Alessandro Morbidelli from the Observatoire de la Cote d’Azur, Nice led an international team of cosmologists in answering a longstanding question: How did Uranus get its tilt? Computer simulations indicate that it took at least two thumps from planet-sized bodies.
Uranus is unusual in that its rotational axis is almost perpendicular to the plane of its orbit around the sun. In other words, it’s spinning on its side. Other planets have some degree of tilt, the Earth is tilted by 23 degrees (which accounts for our seasons), but none come close to the 98 degree tilt of Uranus.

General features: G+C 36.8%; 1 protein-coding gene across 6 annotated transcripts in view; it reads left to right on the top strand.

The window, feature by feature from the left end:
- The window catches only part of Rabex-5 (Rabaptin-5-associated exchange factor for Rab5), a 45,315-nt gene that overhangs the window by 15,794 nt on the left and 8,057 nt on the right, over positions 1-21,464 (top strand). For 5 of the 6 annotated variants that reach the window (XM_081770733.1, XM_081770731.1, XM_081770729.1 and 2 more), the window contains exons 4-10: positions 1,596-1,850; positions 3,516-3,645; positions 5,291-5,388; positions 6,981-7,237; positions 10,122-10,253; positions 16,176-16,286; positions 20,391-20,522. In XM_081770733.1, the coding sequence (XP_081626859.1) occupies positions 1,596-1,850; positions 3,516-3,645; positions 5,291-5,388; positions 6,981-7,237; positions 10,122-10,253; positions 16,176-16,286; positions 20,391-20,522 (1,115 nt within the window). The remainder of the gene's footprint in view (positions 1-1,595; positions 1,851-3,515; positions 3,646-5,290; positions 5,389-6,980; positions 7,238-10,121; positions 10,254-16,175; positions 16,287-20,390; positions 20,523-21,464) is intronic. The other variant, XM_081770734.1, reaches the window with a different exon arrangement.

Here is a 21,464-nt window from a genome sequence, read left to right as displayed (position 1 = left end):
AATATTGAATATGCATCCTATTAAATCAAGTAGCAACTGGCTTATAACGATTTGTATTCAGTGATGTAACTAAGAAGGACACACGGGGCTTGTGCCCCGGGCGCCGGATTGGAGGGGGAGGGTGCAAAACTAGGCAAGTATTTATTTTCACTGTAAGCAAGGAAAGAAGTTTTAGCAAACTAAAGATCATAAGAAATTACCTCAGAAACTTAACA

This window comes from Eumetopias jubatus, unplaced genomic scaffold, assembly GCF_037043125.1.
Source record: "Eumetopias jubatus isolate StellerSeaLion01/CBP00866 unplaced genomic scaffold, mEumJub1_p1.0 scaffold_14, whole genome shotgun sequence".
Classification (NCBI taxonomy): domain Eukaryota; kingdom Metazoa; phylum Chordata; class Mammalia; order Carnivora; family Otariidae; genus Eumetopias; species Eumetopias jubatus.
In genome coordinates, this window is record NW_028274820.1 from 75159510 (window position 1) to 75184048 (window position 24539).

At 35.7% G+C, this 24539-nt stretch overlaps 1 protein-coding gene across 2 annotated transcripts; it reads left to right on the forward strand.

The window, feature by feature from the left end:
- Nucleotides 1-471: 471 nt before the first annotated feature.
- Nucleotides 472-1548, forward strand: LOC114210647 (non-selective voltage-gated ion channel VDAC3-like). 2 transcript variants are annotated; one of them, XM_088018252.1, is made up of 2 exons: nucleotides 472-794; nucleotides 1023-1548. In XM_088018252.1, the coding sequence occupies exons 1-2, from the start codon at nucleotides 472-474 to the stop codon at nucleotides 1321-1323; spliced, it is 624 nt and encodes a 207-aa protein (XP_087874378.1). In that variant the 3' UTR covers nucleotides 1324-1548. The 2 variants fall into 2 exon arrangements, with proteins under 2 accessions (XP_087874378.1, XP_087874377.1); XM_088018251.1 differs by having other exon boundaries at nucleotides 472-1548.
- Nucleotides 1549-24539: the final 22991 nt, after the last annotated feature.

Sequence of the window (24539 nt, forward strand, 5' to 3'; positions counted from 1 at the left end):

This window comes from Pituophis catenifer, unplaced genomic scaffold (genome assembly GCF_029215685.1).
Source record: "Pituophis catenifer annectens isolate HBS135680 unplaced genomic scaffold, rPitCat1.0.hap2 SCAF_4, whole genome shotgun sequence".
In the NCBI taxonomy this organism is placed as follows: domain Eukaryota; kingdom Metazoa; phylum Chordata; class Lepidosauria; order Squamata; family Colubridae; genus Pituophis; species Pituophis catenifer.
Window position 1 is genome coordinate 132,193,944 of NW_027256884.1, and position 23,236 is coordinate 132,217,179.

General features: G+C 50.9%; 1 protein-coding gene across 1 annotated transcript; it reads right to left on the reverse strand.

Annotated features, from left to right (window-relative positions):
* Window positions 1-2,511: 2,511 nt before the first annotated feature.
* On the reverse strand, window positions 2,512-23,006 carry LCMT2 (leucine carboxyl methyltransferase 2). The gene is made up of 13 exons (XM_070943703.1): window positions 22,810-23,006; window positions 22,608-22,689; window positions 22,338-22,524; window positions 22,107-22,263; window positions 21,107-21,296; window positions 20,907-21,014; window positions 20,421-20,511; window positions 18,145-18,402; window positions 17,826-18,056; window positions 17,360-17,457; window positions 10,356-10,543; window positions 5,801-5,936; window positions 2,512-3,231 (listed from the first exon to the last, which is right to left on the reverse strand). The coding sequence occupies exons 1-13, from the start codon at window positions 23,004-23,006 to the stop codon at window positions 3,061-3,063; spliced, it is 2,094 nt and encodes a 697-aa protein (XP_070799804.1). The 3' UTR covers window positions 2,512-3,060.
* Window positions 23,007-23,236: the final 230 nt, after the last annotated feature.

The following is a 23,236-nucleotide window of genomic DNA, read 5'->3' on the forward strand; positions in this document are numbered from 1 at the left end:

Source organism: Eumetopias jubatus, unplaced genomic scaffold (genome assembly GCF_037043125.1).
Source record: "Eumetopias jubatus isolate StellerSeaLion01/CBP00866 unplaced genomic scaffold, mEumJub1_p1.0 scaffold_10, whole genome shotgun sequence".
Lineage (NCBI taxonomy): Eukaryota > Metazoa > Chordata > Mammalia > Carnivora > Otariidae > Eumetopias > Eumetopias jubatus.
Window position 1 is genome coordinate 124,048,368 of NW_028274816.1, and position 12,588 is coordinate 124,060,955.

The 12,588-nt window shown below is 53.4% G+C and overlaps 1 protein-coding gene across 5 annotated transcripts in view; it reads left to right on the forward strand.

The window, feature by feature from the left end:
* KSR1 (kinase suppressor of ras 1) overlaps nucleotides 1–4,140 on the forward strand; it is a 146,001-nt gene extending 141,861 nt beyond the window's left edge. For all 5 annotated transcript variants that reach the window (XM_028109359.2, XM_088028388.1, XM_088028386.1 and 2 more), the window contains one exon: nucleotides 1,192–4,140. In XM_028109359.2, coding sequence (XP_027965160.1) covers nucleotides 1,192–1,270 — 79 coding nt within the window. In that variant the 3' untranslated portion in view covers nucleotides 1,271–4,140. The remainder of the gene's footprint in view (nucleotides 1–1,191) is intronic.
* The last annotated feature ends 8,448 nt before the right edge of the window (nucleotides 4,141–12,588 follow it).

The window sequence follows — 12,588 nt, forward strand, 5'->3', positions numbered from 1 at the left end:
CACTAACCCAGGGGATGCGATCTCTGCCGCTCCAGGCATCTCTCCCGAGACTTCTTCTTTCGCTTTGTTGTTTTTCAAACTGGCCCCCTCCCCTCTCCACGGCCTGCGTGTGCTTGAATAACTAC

Until recently, astronomers thought that a single collision with an object larger than the Earth knocked Uranus onto its side. However, in that scenario, Uranus’s moons should have remained in the horizontal plane (orbiting around Uranus pole to pole). Instead, they apparently flipped over when Uranus did and now orbit in the plane of Uranus’s equator. A single collision could not account for rotating the entire Uranus plus moons system. In contrast, two or more smaller collisions occurring before the moons were fully formed could have resulted in the system we see today.